Understanding and dealing with Alzheimer’s Disease

While there is no definite way to prevent Alzheimer's Disease, here are a few precautions you can take to minimise the risk

Senior man siffering from Alzheimer's Disease

Dementia is a group of diseases of the brain where there is loss of various mental functions; Alzheimer’s disease [AD] is the most common cause of dementia. The most common symptoms of AD are forgetfulness followed by language disturbance, impaired judgment, disorientation and a loss of decision making abilities or planning skills. AD progresses slowly over several [5 to 10] years.

What are the symptoms of Alzheimer’s Disease?

Alzheimer’s Disease starts as simple forgetfulness, which is normal in the ageing process. It is when people repeatedly forget names, misplace things and forget recent incidences that it becomes a matter of concern.

Mild cognitive impairment

In the early stages the person is not able to learn new skills like a recipe. They may not be able to negotiate a new route while driving or perform a challenging task at work. There may also be a change in their personality. The person becomes depressed, apathetic or quite the opposite; they become excitable with irritability and agitation.

Mild AD

In this stage, a person is unable to handle bank affairs, shop independently or plan a dinner for friends. But they can carry out daily activities like bathe and dress. As AD progresses, the forgetfulness worsens. They may not get the right words for things, people or places. They may misplace things frequently and keep household items in odd places. They could, for example, keep shoes in the fridge instead of the shoe rack.

Moderate AD

The person forgets recent events, conversations and becomes irritable when this is pointed out. They may get lost in their usual surroundings or even in their own house. They may not be able to dress appropriately and may be unable to give out their correct address when asked. At this stage the person is unable to live independently.

Moderately-severe AD

The person is unable to carry out basic activities like brushing, bathing, dressing, using the toilet or having a meal independently. They get confused with people and may recall dead people as still being alive. They are not able to remember the names of their parents, children or grandchildren or hold  meaningful conversations.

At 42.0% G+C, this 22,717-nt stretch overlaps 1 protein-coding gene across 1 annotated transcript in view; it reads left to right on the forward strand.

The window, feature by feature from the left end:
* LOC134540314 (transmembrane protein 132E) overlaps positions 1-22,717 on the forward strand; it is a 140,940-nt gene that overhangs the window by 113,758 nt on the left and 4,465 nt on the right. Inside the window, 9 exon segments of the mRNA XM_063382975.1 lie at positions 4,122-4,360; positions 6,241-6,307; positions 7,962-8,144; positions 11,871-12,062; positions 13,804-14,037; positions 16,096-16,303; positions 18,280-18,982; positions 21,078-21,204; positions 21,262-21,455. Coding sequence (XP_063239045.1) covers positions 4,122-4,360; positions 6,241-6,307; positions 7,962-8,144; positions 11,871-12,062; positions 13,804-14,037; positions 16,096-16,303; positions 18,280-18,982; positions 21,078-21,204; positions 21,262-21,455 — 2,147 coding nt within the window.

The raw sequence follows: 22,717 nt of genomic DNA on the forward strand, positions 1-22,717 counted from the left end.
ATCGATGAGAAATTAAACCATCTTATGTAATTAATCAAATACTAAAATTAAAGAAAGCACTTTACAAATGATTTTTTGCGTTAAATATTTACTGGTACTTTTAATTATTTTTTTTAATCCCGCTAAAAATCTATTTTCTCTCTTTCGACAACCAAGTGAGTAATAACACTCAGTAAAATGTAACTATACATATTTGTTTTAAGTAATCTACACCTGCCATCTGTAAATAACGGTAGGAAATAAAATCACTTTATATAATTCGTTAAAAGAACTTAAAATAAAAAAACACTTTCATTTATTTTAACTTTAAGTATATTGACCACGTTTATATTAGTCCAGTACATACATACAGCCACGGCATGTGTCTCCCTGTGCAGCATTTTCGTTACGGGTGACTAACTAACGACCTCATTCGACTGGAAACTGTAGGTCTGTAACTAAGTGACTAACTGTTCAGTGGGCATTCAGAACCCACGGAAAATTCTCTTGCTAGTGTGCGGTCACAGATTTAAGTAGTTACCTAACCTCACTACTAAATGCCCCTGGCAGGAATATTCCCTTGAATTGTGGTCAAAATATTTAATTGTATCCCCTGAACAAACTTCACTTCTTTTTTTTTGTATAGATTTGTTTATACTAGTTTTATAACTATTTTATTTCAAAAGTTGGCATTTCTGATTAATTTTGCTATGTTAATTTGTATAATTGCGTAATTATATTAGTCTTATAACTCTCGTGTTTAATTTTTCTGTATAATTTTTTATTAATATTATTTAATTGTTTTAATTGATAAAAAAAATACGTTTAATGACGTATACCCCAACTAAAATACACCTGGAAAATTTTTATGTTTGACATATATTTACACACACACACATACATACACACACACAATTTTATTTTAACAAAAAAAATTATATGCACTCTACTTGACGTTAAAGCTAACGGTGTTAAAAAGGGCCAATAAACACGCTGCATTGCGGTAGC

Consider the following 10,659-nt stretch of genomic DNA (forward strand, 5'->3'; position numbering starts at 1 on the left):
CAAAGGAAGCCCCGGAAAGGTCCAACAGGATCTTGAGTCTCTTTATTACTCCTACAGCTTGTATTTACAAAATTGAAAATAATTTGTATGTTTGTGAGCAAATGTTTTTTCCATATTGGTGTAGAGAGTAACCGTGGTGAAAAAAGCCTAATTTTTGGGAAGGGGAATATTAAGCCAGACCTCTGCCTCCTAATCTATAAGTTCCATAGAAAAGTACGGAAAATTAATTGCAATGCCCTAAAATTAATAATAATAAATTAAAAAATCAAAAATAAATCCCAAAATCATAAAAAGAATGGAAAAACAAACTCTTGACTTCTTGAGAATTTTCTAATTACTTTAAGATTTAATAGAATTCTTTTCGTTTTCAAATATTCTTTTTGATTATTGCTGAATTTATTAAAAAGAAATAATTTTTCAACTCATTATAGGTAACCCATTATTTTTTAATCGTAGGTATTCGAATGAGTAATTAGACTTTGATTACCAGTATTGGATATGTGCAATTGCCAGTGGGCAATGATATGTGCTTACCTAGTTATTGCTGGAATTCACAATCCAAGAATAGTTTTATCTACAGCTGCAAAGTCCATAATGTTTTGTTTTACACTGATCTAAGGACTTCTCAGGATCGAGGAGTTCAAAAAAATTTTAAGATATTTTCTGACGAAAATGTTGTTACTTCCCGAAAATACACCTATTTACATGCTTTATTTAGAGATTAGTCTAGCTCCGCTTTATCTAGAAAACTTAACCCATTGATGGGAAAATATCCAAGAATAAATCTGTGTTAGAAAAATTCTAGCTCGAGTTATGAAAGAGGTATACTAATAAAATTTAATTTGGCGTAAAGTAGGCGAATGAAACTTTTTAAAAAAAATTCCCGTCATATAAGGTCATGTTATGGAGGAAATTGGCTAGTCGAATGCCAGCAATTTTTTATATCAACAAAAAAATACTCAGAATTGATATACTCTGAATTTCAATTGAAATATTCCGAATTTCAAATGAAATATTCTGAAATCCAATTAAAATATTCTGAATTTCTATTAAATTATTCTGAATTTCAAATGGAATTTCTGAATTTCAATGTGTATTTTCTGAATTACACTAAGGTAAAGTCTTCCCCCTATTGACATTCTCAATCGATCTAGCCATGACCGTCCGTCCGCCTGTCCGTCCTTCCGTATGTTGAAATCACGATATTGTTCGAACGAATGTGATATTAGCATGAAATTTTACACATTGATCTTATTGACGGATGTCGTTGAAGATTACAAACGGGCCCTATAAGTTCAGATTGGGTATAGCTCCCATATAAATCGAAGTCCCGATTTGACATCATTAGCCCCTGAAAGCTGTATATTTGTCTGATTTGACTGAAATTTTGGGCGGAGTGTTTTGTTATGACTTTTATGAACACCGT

Severe AD

The person needs assistance for all their daily activities. Speech is limited to a few words and there may be repetition of a particular word. Later, the person becomes speechless. The person cannot walk and is wheelchair bound. With further progression of AD, the person is unable to sit with their head held upright and is then confined to bed. They cannot swallow and need a feeding tube. Their control over urination and defecation is lost. The body becomes rigid and limbs get contractures and are in a fixed posture. The person involuntarily grasps objects with their hands and sucks on anything brought near the mouth due to primitive reflexes.

Is there a cure for Alzheimer’s Disease?

Currently there is no cure for AD. In the early stages, medications can improve memory to some extent and may even slow memory decline.

Educating caregivers of persons with Alzheimer’s Disease is important as they are prone to chronic stress and burnout is common. A good caregiver support programme improves the quality of life of AD patients and their families and delays placing AD patients in nursing homes.

Can we prevent Alzheimer’s Disease?

While there is no definite way to prevent AD, there are some precautions one can take. Eating dark green leafy vegetables, tomatoes, fish, walnuts, nuts, black berries and foods rich in omega-3 fatty acids helps to protect against AD. Dairy products, red meat and butter are high in saturated fats and are considered unhealthy for the brain. Learning to play an instrument or a speak a new language, doing crossword puzzles or other activities like solving Sudoku that require the brain to exercise may help reduce the risk of Alzheimer’s Disease. Remaining socially active and mentally engaged may delay cognitive decline.

This was first published in the July 2014 issue of Complete Wellbeing

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Rahul Chakor
Dr. Rahul Chakor is a consultant Neurologist with over 20 years of experience. He practises at Wockhardt Hospital, Mumbai. He was Professor and Head of Neurology Department at TN Medical College and BYL Nair Hospital, Mumbai at the time of writing this article.


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